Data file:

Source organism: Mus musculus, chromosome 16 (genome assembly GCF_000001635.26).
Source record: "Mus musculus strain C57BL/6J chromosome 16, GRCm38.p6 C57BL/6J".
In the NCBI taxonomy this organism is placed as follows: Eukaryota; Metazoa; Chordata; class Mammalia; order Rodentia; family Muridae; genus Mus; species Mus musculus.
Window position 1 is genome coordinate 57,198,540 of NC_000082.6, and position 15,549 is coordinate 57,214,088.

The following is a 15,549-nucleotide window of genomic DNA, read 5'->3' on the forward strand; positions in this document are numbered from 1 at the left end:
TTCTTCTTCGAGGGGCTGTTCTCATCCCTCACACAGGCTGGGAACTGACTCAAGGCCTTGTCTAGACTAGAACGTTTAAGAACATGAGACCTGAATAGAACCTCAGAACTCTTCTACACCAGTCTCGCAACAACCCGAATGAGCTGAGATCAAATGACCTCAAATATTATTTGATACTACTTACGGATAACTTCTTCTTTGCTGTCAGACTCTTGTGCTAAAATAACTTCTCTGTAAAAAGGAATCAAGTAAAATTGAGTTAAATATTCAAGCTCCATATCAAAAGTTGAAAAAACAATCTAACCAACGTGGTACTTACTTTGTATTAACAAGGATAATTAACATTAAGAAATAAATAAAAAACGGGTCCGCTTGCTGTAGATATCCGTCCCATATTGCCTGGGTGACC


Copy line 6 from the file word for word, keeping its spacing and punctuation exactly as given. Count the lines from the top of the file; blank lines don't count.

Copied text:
TTCTTCTTCGAGGGGCTGTTCTCATCCCTCACACAGGCTGGGAACTGACTCAAGGCCTTGTCTAGACTAGAACGTTTAAGAACATGAGACCTGAATAGAACCTCAGAACTCTTCTACACCAGTCTCGCAACAACCCGAATGAGCTGAGATCAAATGACCTCAAATATTATTTGATACTACTTACGGATAACTTCTTCTTTGCTGTCAGACTCTTGTGCTAAAATAACTTCTCTGTAAAAAGGAATCAAGTAAAATTGAGTTAAATATTCAAGCTCCATATCAAAAGTTGAAAAAACAATCTAACCAACGTGGTACTTACTTTGTATTAACAAGGATAATTAACATTAAGAAATAAATAAAAAACGGGTCCGCTTGCTGTAGATATCCGTCCCATATTGCCTGGGTGACC